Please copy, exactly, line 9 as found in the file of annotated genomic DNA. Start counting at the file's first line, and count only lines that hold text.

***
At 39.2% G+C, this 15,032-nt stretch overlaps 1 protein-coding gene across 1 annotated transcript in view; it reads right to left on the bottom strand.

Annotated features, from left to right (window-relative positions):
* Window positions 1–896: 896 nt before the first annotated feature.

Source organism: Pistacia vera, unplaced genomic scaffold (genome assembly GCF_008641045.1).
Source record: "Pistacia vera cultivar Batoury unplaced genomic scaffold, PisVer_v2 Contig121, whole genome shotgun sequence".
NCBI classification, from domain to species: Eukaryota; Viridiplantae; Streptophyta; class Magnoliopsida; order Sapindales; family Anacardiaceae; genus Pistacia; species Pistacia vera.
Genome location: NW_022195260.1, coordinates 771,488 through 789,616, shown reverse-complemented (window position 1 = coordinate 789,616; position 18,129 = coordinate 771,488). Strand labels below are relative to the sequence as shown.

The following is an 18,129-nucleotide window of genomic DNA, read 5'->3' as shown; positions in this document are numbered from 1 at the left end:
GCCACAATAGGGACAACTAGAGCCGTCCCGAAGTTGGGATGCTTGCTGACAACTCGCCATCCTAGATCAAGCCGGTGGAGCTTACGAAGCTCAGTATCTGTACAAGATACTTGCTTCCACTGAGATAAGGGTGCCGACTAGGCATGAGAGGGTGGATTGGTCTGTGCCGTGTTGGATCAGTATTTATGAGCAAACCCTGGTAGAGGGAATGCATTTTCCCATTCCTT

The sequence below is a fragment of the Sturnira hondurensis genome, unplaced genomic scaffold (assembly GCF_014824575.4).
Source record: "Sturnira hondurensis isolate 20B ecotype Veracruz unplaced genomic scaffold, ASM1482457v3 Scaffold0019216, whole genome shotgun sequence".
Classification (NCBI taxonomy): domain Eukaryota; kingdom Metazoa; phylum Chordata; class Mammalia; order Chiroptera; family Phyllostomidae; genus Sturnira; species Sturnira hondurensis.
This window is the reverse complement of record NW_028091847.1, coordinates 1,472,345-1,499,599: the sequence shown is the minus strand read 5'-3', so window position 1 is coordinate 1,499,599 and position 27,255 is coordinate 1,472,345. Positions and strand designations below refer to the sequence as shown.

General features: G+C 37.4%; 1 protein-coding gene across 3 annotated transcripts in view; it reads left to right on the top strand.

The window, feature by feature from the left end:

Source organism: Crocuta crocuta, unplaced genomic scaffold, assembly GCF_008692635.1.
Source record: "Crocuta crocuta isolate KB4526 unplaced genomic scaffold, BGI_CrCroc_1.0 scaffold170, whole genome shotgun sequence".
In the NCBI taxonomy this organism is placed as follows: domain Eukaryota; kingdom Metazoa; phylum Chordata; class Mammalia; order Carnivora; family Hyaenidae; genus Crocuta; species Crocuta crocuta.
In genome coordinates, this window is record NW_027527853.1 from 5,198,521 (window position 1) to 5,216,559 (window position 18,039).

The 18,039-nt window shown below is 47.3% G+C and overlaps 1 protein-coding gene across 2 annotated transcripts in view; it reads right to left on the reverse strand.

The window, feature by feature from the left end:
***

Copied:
GCCACAATAGGGACAACTAGAGCCGTCCCGAAGTTGGGATGCTTGCTGACAACTCGCCATCCTAGATCAAGCCGGTGGAGCTTACGAAGCTCAGTATCTGTACAAGATACTTGCTTCCACTGAGATAAGGGTGCCGACTAGGCATGAGAGGGTGGATTGGTCTGTGCCGTGTTGGATCAGTATTTATGAGCAAACCCTGGTAGAGGGAATGCATTTTCCCATTCCTT